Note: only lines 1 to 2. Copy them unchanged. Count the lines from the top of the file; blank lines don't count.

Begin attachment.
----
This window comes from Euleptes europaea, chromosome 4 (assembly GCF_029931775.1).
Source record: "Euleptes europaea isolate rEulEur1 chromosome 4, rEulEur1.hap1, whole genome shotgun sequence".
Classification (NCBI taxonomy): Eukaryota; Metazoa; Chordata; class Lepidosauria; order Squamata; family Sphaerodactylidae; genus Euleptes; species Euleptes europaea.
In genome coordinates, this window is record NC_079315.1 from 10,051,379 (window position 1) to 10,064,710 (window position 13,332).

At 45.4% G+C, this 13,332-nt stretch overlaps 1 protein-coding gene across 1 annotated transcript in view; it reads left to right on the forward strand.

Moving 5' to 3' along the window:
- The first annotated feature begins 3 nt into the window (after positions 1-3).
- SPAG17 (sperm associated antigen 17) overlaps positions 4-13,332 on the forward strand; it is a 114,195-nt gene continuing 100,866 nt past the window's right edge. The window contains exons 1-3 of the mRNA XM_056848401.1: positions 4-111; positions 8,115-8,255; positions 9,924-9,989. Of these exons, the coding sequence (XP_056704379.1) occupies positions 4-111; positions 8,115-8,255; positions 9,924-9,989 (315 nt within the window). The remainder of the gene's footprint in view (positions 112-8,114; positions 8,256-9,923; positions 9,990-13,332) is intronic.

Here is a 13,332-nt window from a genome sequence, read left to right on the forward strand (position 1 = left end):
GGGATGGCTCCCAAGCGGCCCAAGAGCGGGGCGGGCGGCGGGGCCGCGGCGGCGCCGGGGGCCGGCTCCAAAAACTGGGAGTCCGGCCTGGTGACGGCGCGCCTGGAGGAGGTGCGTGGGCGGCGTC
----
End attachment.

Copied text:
This window comes from Euleptes europaea, chromosome 4 (assembly GCF_029931775.1).
Source record: "Euleptes europaea isolate rEulEur1 chromosome 4, rEulEur1.hap1, whole genome shotgun sequence".